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498 AIR


the superadiabatic conditions below the inversion act to move the plume into a vigorously looping pattern. Fumigating can cause high ground-level concentrations of air contaminants, though these usually last only a relatively short period of time. [8-9] Similar to the conditions which provoke the "fumigating" plume are the conditions which create a "trapping" effect. Here an inversion layer prevails both above and below the emission source. This results in the "coning" of the plume below the source and above the lower inversion, as seen in Fig. S - l g .

The differing conductive capacity of landmass and water mass gives rise to the alternating flow of sea breezes and land breezes, a pattern which can contribute to air pollution problems. The Los Angeles area frequently experiences this pattern of air movement, which carries the contaminants toward the ocean in the evening, only to return the polluted air to the urban basin when the direction of the wind shifts back toward land with the morning sun.

8-10 MOISTURE AND DISPERSION 8-8 PRESSURE SYSTEMS AND DISPERSION The influence of meteorological conditions on air quality is also noted in the effect of pressure systems on dispersion of pollutants. It was previously stated that high-pressure systems are related to clear skies, light winds, and atmospheric stability. When such a system becomes stagnant over an area for several days, air contaminants can build up to cause air pollution problems. Conversely, low-pressure systems are associated with unstable atmospheric conditions and commonly bring winds and rain; contaminant buildup is less likely to occur in low-pressure cells. [8-6] However, conflicting influences are operant when a warm front dominates a low-pressure cell. Initially, a warm front will reduce air-contaminant concentrations, primarily through the storm activity along its leading edge. As the warm front develops, however, more stable conditions will result, with an accompanying increase in air pollution potential. Moisture content and form in the atmosphere can have a profound effect upon the air quality of a region. The presence and amount of water vapor in the atmosphere affects the amount of solar radiation received and reflected by earth. Water vapor serves to scatter or absorb radiation energy, and hence humidity has a major influence on air quality. Precipitation serves as a cleansing agent for the atmosphere, removing particulates and soluble gases in a process called washout. Though the beneficial effects of washout are obvious, there are also some detrimental effects. When rainfall removes sulfur dioxide (S0 2) from the air, it may react with the water to form H2SOa (sulfurous acid) or H2S04 (sulfuric acid). The resultant "acid rain" increases the rate of corrosion where air contaminants are present. [8-17] In addition, the unnaturally low pH of such rains may change the pH of rivers and streams and thus influence the species of algae and other plant life which predominate in those bodies of water. [8-37]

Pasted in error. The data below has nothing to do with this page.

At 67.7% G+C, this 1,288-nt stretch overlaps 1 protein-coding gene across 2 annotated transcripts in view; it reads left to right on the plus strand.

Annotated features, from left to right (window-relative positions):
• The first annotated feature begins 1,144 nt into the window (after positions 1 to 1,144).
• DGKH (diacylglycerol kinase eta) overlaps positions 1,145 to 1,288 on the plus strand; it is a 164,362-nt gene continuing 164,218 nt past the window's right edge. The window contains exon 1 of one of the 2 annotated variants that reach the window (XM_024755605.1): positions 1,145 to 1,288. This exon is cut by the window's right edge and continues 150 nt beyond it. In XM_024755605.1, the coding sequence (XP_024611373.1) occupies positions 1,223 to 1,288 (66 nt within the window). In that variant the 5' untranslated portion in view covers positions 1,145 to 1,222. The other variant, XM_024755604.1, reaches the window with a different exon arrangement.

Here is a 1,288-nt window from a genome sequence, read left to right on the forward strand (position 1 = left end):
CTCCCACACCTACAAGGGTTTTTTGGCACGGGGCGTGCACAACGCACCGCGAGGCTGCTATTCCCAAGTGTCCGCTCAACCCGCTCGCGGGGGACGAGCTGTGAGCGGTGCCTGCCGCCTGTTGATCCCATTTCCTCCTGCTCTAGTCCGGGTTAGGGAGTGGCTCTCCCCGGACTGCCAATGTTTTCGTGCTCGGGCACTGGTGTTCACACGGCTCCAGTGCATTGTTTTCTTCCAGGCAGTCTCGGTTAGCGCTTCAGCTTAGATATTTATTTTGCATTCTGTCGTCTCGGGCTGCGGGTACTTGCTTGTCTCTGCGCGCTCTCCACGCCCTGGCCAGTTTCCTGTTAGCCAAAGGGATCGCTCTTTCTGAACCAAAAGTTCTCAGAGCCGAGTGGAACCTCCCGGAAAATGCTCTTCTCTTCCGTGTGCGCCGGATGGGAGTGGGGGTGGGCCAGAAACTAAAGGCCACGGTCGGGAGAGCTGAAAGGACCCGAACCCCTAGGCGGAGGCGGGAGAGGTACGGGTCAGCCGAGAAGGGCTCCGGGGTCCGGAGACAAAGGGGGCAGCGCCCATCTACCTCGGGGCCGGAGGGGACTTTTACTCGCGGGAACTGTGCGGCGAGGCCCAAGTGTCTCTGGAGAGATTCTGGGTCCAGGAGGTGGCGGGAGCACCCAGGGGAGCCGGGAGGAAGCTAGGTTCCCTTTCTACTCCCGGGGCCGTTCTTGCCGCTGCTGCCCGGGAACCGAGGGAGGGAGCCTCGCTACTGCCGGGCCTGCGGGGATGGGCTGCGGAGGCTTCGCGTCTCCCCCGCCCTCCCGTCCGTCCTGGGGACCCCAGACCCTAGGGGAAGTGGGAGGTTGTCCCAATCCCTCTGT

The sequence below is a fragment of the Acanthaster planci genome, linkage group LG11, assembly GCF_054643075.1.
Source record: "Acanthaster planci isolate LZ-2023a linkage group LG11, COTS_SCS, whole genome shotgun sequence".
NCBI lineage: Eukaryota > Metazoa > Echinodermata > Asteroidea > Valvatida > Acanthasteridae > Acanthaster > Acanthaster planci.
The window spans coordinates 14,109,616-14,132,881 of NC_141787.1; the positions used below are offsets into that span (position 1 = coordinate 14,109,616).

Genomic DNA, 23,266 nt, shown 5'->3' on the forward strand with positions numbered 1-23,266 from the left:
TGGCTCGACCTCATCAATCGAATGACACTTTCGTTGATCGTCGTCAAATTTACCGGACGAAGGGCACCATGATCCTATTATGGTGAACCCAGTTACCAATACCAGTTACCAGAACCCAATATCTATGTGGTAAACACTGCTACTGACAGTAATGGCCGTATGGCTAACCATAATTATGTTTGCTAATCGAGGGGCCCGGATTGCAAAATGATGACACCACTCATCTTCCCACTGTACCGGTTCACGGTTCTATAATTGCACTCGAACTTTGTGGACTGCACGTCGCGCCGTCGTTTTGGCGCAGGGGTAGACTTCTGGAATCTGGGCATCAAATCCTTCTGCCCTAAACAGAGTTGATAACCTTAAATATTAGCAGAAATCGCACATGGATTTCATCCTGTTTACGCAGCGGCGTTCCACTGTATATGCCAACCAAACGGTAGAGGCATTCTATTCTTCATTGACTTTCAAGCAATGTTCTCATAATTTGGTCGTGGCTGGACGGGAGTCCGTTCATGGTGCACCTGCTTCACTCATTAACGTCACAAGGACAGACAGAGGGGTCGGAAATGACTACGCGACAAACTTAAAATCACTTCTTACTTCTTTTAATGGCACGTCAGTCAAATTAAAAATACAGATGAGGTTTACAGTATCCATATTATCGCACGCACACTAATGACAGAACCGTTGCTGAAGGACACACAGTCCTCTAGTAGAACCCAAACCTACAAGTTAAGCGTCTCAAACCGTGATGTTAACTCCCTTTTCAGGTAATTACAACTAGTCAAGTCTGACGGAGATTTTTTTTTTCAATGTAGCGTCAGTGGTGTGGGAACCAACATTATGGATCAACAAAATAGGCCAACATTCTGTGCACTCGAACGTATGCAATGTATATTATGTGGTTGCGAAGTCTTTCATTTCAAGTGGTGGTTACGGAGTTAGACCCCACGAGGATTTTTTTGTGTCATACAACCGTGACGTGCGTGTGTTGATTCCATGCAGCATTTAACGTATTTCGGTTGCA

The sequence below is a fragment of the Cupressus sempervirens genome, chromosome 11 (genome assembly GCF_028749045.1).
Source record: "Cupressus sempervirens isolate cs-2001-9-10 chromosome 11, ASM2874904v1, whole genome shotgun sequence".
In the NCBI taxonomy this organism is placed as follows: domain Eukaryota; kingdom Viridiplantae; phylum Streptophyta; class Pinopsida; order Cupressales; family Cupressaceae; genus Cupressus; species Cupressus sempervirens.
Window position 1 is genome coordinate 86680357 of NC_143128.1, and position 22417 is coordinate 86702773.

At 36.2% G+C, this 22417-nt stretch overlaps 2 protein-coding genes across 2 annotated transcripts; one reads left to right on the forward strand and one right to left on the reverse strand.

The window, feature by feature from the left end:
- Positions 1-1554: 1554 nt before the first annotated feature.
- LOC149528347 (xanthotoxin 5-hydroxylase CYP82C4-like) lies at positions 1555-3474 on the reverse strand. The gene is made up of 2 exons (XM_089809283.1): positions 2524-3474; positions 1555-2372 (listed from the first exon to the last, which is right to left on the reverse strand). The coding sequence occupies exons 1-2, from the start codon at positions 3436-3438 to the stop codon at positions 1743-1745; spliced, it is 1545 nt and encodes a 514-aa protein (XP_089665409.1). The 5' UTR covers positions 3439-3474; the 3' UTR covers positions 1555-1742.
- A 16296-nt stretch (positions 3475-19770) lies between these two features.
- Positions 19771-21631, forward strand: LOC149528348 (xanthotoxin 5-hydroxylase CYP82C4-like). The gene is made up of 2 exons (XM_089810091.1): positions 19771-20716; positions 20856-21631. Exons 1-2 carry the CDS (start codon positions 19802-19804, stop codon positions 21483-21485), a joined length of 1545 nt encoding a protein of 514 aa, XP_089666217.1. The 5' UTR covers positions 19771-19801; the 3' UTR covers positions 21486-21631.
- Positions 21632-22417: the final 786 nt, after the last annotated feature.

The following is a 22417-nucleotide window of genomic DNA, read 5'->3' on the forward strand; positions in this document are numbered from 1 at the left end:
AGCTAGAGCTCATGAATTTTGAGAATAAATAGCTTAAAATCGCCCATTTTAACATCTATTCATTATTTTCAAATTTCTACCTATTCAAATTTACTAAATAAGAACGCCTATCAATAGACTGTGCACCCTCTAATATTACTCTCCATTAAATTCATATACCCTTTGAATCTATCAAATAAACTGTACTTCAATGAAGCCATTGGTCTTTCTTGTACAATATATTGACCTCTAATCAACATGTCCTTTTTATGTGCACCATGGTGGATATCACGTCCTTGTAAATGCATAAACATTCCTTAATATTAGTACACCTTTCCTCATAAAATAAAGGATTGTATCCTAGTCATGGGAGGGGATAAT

8-9 WINDS AND DISPERSION Wind is one of the most important vehicles in the distribution, transport, and dispersion of air contaminants. As meteorologists make use of a wind rose to graphically portray wind speed and direction, so environmental engineers have devised a pollution rose for plotting the data necessary to determine the source direction of specific air contaminants. [8-38] The velocity of the wind determines the travel time of a particulate to a receptor and also the dispersion rate of air contaminants. Assuming a wind speed of 1 m/s and a source emitting 5 g of air contaminants per second, it can be determined that contaminant concentration in this plume "is" 5 g/rri3. If the wind velocity increases to 5 m/s, then the contaminant concentration from the same source is reduced to a single gram per cubic meter. Concentration of air contaminants in a plume is inversely proportional to wind velocity. Frequently, topographic conditions will have a profound effect on winds and U r n s on air quality. This is seen in the wind channeling effect of a valley. Here, because of a particular geographic structure, air movement is predominantly up or down the valley, and dispersion of ambient contaminants outside the valley ma y be limited. 8-11 MODELING A knowledge of meteorological phenomena and an understanding of the variable factors that build weather systems can be used as a basis for forecasting air pollution potential and for devising air-pollution prevention and abatement programs. With information from an emission inventory and with atmospheric dispersion rates, it is possible to estimate air contaminant levels with some degree of reliability.

Maximum Mixing Depth (MMD) Operations likely to produce significant amounts of air pollution should be limited to those areas in which atmospheric dispersion processes are most favorable. A determination of the maximum mixing depth of an ambient environment could help establish whether an area is a proper site for contaminant-causing human activities. Maximum mixing depth (MMD) can be estimated by plotting maximum surface temperature and drawing a line parallel to the dry adiabatic lapse rate from the point of maximum surface temperature to the point at which the line

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